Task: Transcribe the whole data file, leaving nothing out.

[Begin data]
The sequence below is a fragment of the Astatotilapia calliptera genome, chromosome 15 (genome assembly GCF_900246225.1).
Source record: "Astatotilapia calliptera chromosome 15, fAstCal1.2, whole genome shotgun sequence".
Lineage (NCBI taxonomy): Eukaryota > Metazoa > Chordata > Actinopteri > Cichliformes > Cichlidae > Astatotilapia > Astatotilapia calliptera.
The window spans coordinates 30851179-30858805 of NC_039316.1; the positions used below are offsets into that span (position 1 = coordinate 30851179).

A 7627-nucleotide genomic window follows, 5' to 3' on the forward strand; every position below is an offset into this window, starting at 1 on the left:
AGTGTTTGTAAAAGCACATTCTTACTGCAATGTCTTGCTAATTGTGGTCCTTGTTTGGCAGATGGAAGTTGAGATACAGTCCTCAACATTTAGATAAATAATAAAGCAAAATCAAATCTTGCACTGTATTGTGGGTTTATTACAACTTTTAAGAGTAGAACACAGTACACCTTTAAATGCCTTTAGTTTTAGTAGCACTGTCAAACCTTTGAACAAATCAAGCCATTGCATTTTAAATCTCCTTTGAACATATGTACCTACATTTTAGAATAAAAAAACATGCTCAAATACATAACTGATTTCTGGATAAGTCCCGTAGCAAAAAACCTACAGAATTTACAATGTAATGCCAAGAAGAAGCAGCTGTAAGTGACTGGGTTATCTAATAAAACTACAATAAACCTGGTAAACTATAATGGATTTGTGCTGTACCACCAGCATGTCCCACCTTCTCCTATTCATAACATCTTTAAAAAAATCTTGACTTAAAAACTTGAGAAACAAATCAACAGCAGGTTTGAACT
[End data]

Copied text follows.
The sequence below is a fragment of the Astatotilapia calliptera genome, chromosome 15 (genome assembly GCF_900246225.1).
Source record: "Astatotilapia calliptera chromosome 15, fAstCal1.2, whole genome shotgun sequence".
Lineage (NCBI taxonomy): Eukaryota > Metazoa > Chordata > Actinopteri > Cichliformes > Cichlidae > Astatotilapia > Astatotilapia calliptera.
The window spans coordinates 30851179-30858805 of NC_039316.1; the positions used below are offsets into that span (position 1 = coordinate 30851179).

A 7627-nucleotide genomic window follows, 5' to 3' on the forward strand; every position below is an offset into this window, starting at 1 on the left:
AGTGTTTGTAAAAGCACATTCTTACTGCAATGTCTTGCTAATTGTGGTCCTTGTTTGGCAGATGGAAGTTGAGATACAGTCCTCAACATTTAGATAAATAATAAAGCAAAATCAAATCTTGCACTGTATTGTGGGTTTATTACAACTTTTAAGAGTAGAACACAGTACACCTTTAAATGCCTTTAGTTTTAGTAGCACTGTCAAACCTTTGAACAAATCAAGCCATTGCATTTTAAATCTCCTTTGAACATATGTACCTACATTTTAGAATAAAAAAACATGCTCAAATACATAACTGATTTCTGGATAAGTCCCGTAGCAAAAAACCTACAGAATTTACAATGTAATGCCAAGAAGAAGCAGCTGTAAGTGACTGGGTTATCTAATAAAACTACAATAAACCTGGTAAACTATAATGGATTTGTGCTGTACCACCAGCATGTCCCACCTTCTCCTATTCATAACATCTTTAAAAAAATCTTGACTTAAAAACTTGAGAAACAAATCAACAGCAGGTTTGAACT